Reviewed by: Ted
Can whisky be Art? To be clear, I am not talking about the art of whisky making here, that semi-magical process where the unique personality and knowledge and skills of the distiller combine during the creation of the spirit to imbue it with the essence of that particular distillery. Nope, I mean the regular, picturey type.
Bottles and tubes usually have some sort of artwork on them, but that’s not Art right? That’s just advertising. Special edition releases containing very old and rare whisky often have striking, elegant and beautiful bottles and cases… but really, that’s just advertising for the sophisticated (and rich) buyer.
What then if you commission a renowned illustrator to produce the artwork for a special edition series of bottlings (even here, there seems to be conjecture as to whether illustration counts as Art. Anyone care to put forward a position?). anCnoc (pronounced ah-nock), produced by Knockdhu Distillery, did just that, recruiting Scottish born, currently New York based illustrator Peter Arkle to create artwork for a special set of limited edition releases. The name and artwork of each bottling in the series reflects a different aspect of the distillery, such as ‘Ingredients’, ‘Casks’, ‘Warehouse’ and ‘Luggage’ (a travel retail exclusive).
The bottle I possess is called ‘Bricks’… which rather does what it says on the tin to be honest. The artwork on the tube features a wall of bricks adorned by a bright yellow warning sign announcing ‘Remarkable Liquid’. anCnoc says that the release pays homage to their dunnage warehouses, wherein the walls are adorned by signs such as ‘Danger, Explosive Atmosphere’ and ‘Flammable Liquid’ (and probably more importantly, ‘No Smoking or Naked Lights’), reminding the occupants of the powerful forces at play.
The whisky in each edition has it’s own special twist; in the case of ‘Bricks’ that means a mixture of Spanish oak ex-sherry butts and American oak ex-bourbon barrels bottled at 46% abv. Straight up on the nose you can smell the sherry; this isn’t the heavy leather and dark wood drawing room vibe you get from some sherried drops though, but more like eating a packet of chocolate coated raisins on a sun lounge on the patio. At the back there’s also a delicate splash of grapefruit, pear and cinnamon.
I have come to the conclusion that my official tasting note for anCnoc is ‘dusty’, because I’ve found the same thing in every one that I’ve tried so far. It’s kind of like walking into a wood-work shop and breathing in that light dusting of wood powder that’s everywhere. Or perhaps walking down a forest track in summer with a light breeze stirring up dust from the earth and the vegetation. The spirit coasts lightly across the tongue, not like a brick at all, and ends with a delicious, crisp burst of citrus and raisins that lingers on for some time.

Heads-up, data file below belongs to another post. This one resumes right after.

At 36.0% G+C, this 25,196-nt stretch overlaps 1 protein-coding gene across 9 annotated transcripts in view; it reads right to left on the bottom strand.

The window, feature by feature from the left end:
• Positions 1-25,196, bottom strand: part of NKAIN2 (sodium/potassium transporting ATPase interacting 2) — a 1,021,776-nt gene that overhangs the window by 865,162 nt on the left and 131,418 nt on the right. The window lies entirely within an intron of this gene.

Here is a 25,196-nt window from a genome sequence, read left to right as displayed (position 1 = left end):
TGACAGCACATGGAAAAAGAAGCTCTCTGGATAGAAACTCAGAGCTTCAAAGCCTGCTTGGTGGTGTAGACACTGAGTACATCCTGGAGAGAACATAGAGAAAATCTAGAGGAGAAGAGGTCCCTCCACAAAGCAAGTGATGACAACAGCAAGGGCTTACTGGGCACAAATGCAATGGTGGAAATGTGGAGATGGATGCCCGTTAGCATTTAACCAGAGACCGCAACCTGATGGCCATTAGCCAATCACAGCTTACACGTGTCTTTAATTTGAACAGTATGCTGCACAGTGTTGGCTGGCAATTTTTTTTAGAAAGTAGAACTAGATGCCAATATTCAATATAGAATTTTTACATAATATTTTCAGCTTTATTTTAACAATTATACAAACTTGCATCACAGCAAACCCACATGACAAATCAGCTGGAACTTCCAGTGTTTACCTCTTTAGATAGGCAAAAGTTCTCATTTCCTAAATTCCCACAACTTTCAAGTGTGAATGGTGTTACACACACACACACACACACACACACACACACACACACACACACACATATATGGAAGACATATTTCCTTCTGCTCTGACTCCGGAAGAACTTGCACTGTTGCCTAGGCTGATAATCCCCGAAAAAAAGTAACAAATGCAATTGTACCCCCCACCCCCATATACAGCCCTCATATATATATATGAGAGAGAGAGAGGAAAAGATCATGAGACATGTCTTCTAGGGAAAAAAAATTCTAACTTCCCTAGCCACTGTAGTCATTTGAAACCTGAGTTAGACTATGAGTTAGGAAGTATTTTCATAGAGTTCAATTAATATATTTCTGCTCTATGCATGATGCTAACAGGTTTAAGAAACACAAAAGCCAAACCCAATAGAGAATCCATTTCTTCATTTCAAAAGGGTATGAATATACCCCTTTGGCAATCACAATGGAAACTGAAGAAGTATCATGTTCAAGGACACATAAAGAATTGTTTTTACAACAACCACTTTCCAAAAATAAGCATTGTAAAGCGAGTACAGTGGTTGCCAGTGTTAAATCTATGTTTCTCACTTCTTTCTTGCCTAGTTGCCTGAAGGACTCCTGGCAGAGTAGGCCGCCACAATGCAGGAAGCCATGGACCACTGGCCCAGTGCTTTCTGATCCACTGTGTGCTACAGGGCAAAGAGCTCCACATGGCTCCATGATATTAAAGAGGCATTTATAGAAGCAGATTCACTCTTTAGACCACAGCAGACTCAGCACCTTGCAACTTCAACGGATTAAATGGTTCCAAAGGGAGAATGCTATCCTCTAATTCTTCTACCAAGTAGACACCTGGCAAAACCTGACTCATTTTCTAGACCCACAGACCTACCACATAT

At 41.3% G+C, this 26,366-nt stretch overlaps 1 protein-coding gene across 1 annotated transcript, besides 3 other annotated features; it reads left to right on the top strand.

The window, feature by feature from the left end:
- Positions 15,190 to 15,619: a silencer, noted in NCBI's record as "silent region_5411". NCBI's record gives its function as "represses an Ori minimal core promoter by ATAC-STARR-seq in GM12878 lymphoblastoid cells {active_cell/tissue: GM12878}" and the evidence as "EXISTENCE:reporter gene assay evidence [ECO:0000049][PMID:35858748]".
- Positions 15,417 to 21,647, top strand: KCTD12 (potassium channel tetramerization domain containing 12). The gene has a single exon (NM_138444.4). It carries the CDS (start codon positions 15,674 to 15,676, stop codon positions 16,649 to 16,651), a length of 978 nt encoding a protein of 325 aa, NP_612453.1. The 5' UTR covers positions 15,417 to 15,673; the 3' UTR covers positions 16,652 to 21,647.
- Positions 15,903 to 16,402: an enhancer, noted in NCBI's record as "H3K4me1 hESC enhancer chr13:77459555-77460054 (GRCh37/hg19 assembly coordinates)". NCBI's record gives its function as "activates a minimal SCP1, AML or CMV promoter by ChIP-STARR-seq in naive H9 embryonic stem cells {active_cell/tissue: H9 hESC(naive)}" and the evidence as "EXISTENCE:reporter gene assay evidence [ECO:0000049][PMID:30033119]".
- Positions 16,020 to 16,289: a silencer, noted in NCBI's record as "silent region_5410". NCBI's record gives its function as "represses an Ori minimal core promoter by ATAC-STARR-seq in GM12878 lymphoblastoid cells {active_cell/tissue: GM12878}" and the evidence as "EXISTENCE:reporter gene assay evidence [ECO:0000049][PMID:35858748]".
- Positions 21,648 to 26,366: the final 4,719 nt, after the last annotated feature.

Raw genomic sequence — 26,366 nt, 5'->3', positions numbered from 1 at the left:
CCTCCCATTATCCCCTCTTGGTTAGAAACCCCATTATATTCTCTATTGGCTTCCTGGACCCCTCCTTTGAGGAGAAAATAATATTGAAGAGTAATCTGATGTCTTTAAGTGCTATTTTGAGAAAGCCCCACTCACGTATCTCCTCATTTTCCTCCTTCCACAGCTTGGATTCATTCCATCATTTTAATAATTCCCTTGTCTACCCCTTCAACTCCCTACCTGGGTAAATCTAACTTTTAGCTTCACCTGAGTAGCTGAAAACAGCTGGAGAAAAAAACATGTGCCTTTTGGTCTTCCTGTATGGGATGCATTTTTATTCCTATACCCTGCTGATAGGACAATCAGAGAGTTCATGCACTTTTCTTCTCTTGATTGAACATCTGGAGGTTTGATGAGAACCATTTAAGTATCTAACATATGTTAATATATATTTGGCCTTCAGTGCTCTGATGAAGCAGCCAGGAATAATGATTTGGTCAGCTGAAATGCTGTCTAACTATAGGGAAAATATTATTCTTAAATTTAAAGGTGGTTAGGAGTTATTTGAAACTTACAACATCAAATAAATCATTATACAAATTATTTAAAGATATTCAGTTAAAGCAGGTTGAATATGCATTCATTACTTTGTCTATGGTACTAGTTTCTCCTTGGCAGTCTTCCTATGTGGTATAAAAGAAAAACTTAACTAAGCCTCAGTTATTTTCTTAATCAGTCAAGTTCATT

I can’t really speak for whether the ‘Bricks’ constitutes Art or not, but I rather suspect it lies in eye of the beholder and the value you place on such things. There is certainly one aspect of the work that I can give a definitive answer on though: it is indeed Remarkable Liquid. The Bricks possess the bright, summery lightness of other anCnoc’s that I have tried, but the addition of sherry introduces a complexity that takes it to a whole other level and I think perhaps that is where the real artistry lies. It does look rather spiffy on the shelf though. Perhaps I shall have to collect the whole set and contemplate the matter more deeply.
I think you’ve got to acknowledge that Fannys Bay labels (front & back) were designed/painted etc by Julie Cooper who is an artist in her own right. She too is currently working on a limited edition whisky where the labels are individually handpainted, just saying that even the smaller distillerys are worthy of a mention ?! Slainte
If they’re aim is to catch your eye while scanning the shelves for something new and different, then it succeeds. That’s more craft than art…art IMO has the task of conveying a greater message, or inspiration. But then, I’ve seen a vacuum cleaner be art, so WDIK? Whatever, anCnoc make some decidedly out of the ordinary whiskies. I’ve only tasted a few, in a shop along High Street in Eburgh & they knocked my socks off. Sadly we had already filled our suitcases with treasures, so I nixed adding ‘just one more.’ We did make it through US customs unscathed, but the wife still hasn’t forgiven me…